The Lions have picked inside the top five 13 times since 1956. Mattew Stafford, Calvin Johnson, Joey Harrington and Charles Rogers have been some of the picks in the top 5.
Here is a list of the Lions top 5 picks from now back through 1956:
2013, No. 5 – BYU DE Ezekiel “Ziggy” Ansah
He ended up going fifth overall despite entering with only 4.5 sacks in 31 games at BYU. It turned out scouts were onto something as Ansah racked up 30 sacks in his first 46 career NFL games.
His career in Detroit ended with 48 sacks and one Pro Bowl nod. He suited up in two playoff games along the way, picking up three sacks in those appearances.
2010, No. 2 – Nebraska DT Ndamukong Suh
He picked up five Pro Bowl and three All-Pro nods while with the Lions. The 2010 defensive rookie of the year also made the NFL’s All-Decade team for his troubles. Suh registered 36 sacks, 66 tackles for loss and 98 quarterback hits in five seasons in Detroit. He still hasn’t missed a game for an injury-related concern, cementing him as one of the league’s iron men heading into the next decade. He’s played for three teams in as many years, but remains a more than capable defender. He racked up 2.5 sacks in two playoff games with the team.
2009, No. 1 – Georgia QB Matthew Stafford
The Lions went 0-16 the season before Stafford arrived. Three years later, the team went 10-6 and made the playoffs. Stafford hasn’t won a playoff game or division title, but the Lions have three postseason appearances since, arguably, the worst NFL season of all time. He’s already Detroit’s all-time leader in completions, attempts, yards, touchdowns, fourth-quarter comebacks, game-winning drives and wins. He checked off another milestone last year, becoming the fastest quarterback in league history to reach 40,000 yards. Stafford also won the comeback player of the year award in 2011 and has one Pro Bowl nod to his name.
2007, No. 2 – Georgia Tech WR Calvin Johnson
Johnson is the second top-five pick featured on this list to make the league’s all-decade team for the 2010s. Johnson joined the franchise at a brutal time, going 9-39 through his first three seasons but hit another level when Stafford came into the fold.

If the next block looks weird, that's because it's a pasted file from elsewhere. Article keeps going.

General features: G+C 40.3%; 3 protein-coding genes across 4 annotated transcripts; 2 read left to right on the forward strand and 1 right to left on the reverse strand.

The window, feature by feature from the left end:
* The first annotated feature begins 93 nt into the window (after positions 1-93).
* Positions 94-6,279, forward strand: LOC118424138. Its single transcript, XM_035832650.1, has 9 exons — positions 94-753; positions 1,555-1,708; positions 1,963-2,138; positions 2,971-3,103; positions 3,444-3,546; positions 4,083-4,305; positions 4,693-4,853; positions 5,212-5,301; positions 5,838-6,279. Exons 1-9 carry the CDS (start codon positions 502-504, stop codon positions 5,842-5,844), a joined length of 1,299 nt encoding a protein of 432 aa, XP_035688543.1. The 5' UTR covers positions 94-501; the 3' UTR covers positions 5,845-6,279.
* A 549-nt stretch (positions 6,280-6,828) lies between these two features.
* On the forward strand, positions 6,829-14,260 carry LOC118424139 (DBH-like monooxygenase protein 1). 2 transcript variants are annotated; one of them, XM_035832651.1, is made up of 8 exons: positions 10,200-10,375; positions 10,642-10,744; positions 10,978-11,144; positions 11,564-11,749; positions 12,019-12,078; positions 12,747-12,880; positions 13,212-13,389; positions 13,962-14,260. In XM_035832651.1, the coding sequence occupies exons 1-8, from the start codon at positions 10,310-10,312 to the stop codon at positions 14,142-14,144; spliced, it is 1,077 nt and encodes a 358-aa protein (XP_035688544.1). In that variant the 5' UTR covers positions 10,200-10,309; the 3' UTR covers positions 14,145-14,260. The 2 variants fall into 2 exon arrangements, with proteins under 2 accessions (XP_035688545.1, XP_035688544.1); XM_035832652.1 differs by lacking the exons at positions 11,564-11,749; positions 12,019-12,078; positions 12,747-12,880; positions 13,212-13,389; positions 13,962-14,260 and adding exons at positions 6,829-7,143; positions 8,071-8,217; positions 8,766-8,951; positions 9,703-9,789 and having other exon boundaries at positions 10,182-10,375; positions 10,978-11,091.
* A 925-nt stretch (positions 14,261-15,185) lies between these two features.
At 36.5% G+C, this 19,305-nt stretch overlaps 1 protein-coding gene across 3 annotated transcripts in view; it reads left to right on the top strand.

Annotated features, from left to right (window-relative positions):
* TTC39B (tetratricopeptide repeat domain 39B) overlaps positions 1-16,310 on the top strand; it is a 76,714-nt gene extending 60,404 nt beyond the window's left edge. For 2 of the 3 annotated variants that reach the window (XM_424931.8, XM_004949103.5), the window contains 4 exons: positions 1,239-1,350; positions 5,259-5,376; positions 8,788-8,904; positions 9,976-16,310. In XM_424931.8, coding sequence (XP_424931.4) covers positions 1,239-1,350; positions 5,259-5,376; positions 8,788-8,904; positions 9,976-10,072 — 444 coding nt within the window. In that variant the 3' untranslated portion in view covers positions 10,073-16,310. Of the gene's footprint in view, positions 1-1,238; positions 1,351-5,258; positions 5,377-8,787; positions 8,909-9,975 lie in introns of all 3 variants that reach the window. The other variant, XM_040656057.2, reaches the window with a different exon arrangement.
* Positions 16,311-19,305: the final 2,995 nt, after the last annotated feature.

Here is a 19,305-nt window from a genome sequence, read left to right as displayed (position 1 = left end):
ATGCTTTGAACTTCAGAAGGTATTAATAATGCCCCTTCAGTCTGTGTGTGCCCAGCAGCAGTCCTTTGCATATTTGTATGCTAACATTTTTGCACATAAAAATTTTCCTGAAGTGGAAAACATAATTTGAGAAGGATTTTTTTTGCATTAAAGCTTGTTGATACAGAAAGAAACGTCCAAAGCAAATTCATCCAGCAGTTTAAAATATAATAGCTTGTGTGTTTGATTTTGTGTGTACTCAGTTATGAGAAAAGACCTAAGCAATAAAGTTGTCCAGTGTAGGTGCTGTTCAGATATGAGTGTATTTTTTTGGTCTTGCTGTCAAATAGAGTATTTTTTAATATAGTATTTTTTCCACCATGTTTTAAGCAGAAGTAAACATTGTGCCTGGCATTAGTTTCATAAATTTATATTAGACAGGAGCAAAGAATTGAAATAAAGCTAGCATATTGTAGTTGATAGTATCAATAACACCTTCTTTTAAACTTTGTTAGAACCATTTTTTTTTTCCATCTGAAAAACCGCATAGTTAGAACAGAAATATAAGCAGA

Johnson caught 731 passes for 11,619 yards and 83 touchdowns before his surprise retirement following the 2015 campaign. He made six Pro Bowls and was named an All-Pro three times during his career. Johnson’s dominance is best explained when looking at the 2011 and 2012 seasons. He combined to catch 218 passes for 3,645 yards and 21 touchdowns over those years. He played in all 32 games, averaging 113.9 yards each time he stepped on the field. In two career playoff appearances, Johnson turned in solid outings with 17 catches for 296 yards and two touchdowns.
2003, No. 2 – Michigan State WR Charles Rogers
Rogers, 38, died in late 2019 due to complications from cancer and liver disease. He shattered records at Michigan State, catching 132 passes for 2,821 yards and 21 touchdowns in just 24 games. Rogers was limited to 15 games across three seasons with the Lions. He finished his career with 36 catches for 440 yards and four touchdowns.
2002, No. 3 – Oregon QB Joey Harrington
He led the league with 22 interceptions in his first season as a full-time starter. In 55 starts with the Lions, he tossed 60 touchdowns to 62 interceptions. Harrington’s best season came in 2004 when he threw for more than 3,000 yards with 19 touchdowns to 12 interceptions.
1997, No. 5 – Texas CB Bryant Westbrook
Westbrook started strong with an all-rookie nod and leading the league in picks in Year 4, but was out of the league by age 28 after an Achilles injury. He intercepted 12 passes in five seasons with the Lions.
1989, No. 3 – Oklahoma State RB Barry Sanders
Sanders never ran for less than 1,000 yards in any of his 10 NFL seasons. Sanders was so good he needed only 11 games to top 1,100 yards in 1993.
His trophy case: Heisman and MVP awards, not to mention 10 Pro Bowls, six All-Pro nods, two offensive player of the year awards and as a first-eligible Hall of Famer.
1988, No. 3 – Miami (Fla.) DB Bennie Blades
Blades played nine of his 10 seasons with the Lions, making one Pro Bowl and All-Pro team apiece. He eclipsed 100 tackles three times and reached at least 90 tackles in four other seasons. He made the playoffs three times while in Detroit, and was a vital part of the team that lost in the 1992 NFC Championship game.
1980, No. 1 – Oklahoma RB Billy Sims
Sims was limited to five seasons with the Lions but left his mark on the franchise and league. He ran for 1,303 yards and 13 touchdowns as a rookie. Sims finished with 5,106 yards and 42 touchdowns in 60 career games. He was the offensive rookie of the year and made three Pro Bowls in those five seasons.
1964, No. 5 – USC QB Pete Beathard
In 1964, Beathard was the AFL’s second overall pick and the NFL’s fifth overall pick out of USC. He chose to sign with the Kansas City Chiefs over the Lions for a reported $25,000.
1960, No. 3 – LSU DB/HB Johnny Robinson
Robinson is enshrined in the Hall of Fame thanks to his six All-Pro nods, seven Pro Bowls, three AFL Championships and one Super Bowl ring.
1956, No. 3 – Ohio St. RB Howard “Hopalong” Cassady
Cassady was part of the last team to win an NFL title in Detroit! He played seven seasons for the Lions, picking up 1,229 yards and six touchdowns. He also added 97 catches for 1,413 yards and 18 scores as a genuine all-around offensive threat back in the day.
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